Netanyahu had touted the meeting as an important step in his outreach to the countries of Central Europe, which have pro-Israeli governments that he is counting on to counter the criticism Israel typically faces in international forums.

Polish Prime Minister Mateusz Morawiecki had already announced Sunday that he was pulling out of the meeting after a comment by Netanyahu last week about Polish cooperation with Nazis. Morawiecki cancelled Polish participation altogether after the comments made by Israel’s acting foreign minister, Israel Katz, which Morawiecki denounced as “racist” and “absolutely unacceptable.”

Poland’s Foreign Ministry also summoned the Israeli ambassador, Anna Azari, to demand a second set of clarifications in recent days. Katz made his remarks Sunday in an interview on Reshet 13 TV. “Poles collaborated with the Nazis, definitely. Collaborated with the Nazis. As (former Israeli Prime Minister) Yitzhak Shamir said — his father was murdered by Poles — he said that from his point of view they sucked anti-Semitism with their mothers’ milk. You can’t sugarcoat this history,” he said.

Jewish leaders in Poland issued a statement saying that Shamir’s words were “unjust already when they were first said, in 1989, when Polish-Israeli relations were just beginning to be rebuilt, after the long night of communism.”

“They are even more unjust today, 30 years later, when so much has been done on both sides for a mutual understanding of our very difficult, but shared history,” the statement added. Poland was the first country invaded and occupied by Adolf Hitler’s regime and never had a collaborationist government. Members of Poland’s resistance and government-in-exile struggled to warn the world about the mass killing of Jews, and thousands of Poles risked their lives to help Jews.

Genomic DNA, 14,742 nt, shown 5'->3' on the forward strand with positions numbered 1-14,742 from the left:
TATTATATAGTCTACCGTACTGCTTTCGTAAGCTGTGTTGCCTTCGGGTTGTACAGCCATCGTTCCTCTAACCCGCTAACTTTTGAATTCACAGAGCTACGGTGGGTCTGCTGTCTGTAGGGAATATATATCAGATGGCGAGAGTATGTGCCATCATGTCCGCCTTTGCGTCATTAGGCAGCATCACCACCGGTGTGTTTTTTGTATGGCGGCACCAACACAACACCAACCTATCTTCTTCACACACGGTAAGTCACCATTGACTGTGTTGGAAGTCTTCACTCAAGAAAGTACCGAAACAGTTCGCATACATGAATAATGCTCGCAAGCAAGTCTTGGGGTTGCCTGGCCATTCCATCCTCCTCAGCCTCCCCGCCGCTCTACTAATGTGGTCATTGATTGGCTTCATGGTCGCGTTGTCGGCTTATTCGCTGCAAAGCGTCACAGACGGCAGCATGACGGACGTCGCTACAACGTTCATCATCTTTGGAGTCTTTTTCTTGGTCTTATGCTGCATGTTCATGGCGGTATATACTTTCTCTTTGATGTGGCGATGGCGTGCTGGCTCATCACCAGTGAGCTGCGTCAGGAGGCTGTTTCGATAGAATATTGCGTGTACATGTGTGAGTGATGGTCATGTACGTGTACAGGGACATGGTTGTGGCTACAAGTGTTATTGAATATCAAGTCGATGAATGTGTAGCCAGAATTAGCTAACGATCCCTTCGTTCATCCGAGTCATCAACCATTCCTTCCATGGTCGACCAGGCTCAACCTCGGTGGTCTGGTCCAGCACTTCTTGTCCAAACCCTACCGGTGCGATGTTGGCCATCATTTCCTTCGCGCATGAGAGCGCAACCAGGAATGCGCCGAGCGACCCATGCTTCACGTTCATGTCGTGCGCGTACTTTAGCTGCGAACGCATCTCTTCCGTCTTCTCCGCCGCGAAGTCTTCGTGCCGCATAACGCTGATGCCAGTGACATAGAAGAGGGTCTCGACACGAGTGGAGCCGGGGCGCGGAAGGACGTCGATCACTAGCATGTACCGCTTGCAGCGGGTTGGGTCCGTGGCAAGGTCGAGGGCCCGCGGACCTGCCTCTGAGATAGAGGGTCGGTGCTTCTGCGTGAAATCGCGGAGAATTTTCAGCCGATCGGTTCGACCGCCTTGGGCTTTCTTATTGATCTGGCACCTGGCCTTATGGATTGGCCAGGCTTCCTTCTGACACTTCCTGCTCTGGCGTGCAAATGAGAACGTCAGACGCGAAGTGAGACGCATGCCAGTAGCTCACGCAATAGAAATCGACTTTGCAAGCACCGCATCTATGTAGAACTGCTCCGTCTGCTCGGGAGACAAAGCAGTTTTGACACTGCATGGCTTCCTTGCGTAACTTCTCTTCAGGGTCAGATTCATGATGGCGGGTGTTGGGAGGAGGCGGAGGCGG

However, Holocaust researchers have collected ample evidence of Polish villagers who murdered Jews fleeing the Nazis, or Polish blackmailers who preyed on helpless Jews for financial gain. The head of the American Jewish Committee, David Harris, noted that that Poland and Israel, while otherwise friends, have clashed over the “varying assessments of the magnitude of anti-Semitism in Poland, especially before and during World War II, and often competing historical narratives.”

He issued a statement acknowledging that “there are certainly pockets of anti-Semitism in Poland” but largely stressing the fact that Poles suffered and put up massive resistance to the Nazis during the war, also helping Jews. He also noted the Polish contributions in recent years to the renewal of Jewish life.

“As friends, we need to be able to manage our inevitable differences. That begins with choosing our words carefully — knowing when to speak, how to speak, and where to speak,” Harris said. “It means not allowing individual incidents to escalate out of control. And it means not ceding all the progress achieved to date to those who might wish to destroy it.”

Heller reported from Jerusalem. Karel Janicek in Prague contributed.

UN climate talks in Poland go into overtime

December 15, 2018